We also connect farmers to markets -- and we are developing a scoring tool that aims to provide lenders with better information about farmers’ needs so that they can receive appropriate financing.
Medellin Herald: Are the Grameen projects in Antioquia department solely related to the ‘MANA’ backyard vegetable garden projects, or do your efforts also involve coffee farmers in Antioquia?
Yorke: In addition to MANA, we also worked with the Coffee Growers of Salgar cooperative (‘Coocafisa’) to connect its members to markets through the Cafeteros Conectados initiative, supported by Starbucks. This enabled farmers to connect directly to Starbucks’ supply chain, as well as to buyers and financial institutions, and also helped members to earn certification from Starbucks’ C.A.F.E. practices.
Medellin Herald: How many farmers are being helped?
Yorke: Grameen Foundation has helped nearly 42,000 farmers’ families and participants of the projects in the last two-and-a-half years. This represents roughly 189,000 beneficiaries. About 59.5% of these families were under the poverty line and 23% under the extreme poverty line, while 70.52% were ‘food-insecure’ and 43% of the heads-of-households were women.
Medellin Herald: What is the estimated net impact on income improvement (per-farmer) as a result of the Grameen projects?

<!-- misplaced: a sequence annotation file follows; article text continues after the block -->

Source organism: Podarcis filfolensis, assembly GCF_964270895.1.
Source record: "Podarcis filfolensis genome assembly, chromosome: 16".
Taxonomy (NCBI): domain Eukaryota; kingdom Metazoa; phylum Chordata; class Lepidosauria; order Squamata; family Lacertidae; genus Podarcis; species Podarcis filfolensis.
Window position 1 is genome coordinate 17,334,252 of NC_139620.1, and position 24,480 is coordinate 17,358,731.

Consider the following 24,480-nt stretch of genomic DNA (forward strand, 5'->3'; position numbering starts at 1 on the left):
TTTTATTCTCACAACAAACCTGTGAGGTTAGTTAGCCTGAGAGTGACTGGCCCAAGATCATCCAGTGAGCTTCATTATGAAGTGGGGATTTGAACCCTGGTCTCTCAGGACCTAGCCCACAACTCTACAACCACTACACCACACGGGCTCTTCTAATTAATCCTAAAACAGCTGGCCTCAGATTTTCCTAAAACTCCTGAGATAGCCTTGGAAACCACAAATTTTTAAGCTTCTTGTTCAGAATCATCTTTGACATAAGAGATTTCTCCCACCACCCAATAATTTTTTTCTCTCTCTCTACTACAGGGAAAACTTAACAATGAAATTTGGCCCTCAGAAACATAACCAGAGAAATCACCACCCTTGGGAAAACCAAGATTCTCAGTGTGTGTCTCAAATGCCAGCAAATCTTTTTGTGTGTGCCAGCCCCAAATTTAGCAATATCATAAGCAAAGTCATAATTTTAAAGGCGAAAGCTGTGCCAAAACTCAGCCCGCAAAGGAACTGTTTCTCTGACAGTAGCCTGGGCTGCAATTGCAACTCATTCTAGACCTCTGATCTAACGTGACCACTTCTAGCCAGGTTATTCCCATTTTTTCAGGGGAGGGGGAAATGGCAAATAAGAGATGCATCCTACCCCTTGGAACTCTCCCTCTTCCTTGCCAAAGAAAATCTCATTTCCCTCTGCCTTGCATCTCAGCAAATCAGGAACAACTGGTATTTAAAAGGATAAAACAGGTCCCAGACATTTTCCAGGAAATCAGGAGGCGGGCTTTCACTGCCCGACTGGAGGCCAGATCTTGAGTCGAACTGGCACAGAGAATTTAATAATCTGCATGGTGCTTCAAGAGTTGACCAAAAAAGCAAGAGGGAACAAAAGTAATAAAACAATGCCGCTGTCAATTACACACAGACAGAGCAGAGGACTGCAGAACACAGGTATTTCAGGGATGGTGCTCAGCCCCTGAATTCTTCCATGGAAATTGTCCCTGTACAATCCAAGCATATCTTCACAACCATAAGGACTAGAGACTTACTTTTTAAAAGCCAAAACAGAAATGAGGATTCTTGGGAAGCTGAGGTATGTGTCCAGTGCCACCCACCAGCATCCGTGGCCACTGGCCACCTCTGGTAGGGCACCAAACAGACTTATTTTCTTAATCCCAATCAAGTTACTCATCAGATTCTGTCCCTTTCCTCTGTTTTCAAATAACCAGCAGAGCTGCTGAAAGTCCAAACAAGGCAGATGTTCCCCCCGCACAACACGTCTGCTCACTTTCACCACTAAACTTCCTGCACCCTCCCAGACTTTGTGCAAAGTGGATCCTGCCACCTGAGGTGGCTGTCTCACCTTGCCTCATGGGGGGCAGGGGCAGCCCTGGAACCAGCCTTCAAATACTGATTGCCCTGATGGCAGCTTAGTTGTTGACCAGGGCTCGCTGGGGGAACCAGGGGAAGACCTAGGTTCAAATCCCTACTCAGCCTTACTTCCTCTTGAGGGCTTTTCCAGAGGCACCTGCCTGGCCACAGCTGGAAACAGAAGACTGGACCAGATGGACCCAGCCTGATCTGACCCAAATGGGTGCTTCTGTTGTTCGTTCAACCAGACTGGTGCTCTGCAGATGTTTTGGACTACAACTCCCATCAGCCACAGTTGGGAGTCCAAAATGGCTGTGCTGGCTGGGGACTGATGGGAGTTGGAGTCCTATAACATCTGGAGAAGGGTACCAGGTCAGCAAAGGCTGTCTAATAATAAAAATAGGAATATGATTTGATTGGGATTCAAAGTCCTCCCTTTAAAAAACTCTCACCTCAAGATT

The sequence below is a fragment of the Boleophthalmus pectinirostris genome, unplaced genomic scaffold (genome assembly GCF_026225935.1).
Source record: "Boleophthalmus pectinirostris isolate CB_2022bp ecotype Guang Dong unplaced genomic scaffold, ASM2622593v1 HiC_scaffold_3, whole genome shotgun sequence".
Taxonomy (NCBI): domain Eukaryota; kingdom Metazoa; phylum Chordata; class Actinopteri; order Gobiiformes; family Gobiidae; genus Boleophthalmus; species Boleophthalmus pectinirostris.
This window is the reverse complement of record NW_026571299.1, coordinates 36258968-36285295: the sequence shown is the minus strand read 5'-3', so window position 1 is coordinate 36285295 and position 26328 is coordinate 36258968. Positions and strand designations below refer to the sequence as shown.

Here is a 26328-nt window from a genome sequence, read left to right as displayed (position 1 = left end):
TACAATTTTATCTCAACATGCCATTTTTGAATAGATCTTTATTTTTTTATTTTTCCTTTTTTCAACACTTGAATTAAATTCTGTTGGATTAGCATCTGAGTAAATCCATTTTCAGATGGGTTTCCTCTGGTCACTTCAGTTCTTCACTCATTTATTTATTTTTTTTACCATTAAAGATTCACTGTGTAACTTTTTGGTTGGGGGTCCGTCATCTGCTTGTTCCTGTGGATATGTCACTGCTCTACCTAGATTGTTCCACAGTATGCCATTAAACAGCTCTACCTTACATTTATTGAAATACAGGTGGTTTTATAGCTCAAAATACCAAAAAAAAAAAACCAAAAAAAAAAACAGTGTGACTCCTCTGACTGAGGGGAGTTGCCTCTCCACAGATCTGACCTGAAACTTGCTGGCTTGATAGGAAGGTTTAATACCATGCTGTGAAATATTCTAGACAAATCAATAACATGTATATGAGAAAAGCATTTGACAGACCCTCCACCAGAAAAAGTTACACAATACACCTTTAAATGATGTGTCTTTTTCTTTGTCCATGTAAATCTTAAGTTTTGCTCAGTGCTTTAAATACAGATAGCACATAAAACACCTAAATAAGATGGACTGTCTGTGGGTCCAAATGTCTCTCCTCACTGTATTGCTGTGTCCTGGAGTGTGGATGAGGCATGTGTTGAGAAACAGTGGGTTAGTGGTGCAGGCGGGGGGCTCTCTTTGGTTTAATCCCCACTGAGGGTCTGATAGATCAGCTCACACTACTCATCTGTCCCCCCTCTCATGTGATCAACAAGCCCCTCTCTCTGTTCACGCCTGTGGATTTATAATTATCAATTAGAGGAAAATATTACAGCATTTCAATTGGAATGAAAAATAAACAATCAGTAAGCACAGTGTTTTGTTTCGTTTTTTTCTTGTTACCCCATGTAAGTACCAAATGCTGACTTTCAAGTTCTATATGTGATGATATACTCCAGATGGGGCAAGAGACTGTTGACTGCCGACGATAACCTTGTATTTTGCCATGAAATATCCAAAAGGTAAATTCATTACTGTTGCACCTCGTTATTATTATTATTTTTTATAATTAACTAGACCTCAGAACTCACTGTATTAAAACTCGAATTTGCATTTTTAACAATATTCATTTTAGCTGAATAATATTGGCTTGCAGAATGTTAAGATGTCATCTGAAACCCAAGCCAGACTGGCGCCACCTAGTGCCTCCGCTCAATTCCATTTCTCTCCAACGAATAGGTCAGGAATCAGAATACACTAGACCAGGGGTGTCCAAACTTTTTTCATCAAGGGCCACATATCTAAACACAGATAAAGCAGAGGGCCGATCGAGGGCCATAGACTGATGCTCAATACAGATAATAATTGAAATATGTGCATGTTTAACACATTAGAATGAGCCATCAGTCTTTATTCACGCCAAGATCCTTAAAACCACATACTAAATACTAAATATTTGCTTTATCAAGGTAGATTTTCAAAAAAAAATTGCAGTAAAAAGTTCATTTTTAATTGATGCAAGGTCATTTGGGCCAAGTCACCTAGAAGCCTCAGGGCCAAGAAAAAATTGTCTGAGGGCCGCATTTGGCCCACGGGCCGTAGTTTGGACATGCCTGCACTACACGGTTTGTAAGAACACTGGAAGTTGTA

Yorke: It’s too early to determine the net impact on income per farmer, but results to-date do point to income increase of the beneficiaries.
For example in MANA’s ‘Backyard Gardens’ program, it was found that the families save nearly COP$67,000 [about US$20.40] monthly through the consumption of what they produce in their backyard garden. This represents nearly 28% of what a [poor] family spends in groceries each month. This is a very important result since it shows an increase in consumption of other produces such as meat and dairy. It can also represent savings and it also shows a 100% social investment return rate for the government of Antioquia, which has been investing COP$820,000 [about US$250] per-family over two years of the MANA program.
In coffee projects, the adoption of good agricultural practices is a key measure. We saw an adoption rate of 90% of the participants, which according to each farm management plan should point to an increase of productivity and quality that in normal conditions of the market should represent an increase in income.
Medellin Herald: Are there specific grocery chains in Colombia (such as Carrulla or Exito) that are buying from the farmers involved in any of your projects?
Yorke: Exito, Alkosto, La 14, Cencosud and Olimpica buy produce from smallholder farmers in Nariño that are involved in our ‘mSourcing’ initiative. The farmers belong to 11 different smallholder farmers’ organizations that work with an aggregator called Alsur (Alianza Hortifruticola del Sur).
Alsur uses a model developed by Grameen Foundation that allows smallholder farmers to be integrated to the market in a more efficient way. AlSur uses our ‘TaroWorks’ app (back-ended into ‘Salesfoce’) to receive, allocate and track orders between the grocery chains, farmers and co-ops. This allows Alsur to fill orders more quickly and efficiently, and to process payments to farmers more quickly. This system replaces a paper-and-board allocation-and-delivery system and has already reduced the weekly administrative time by 40 hours (across three people) and cut the payment post-delivery time from 40 to seven days.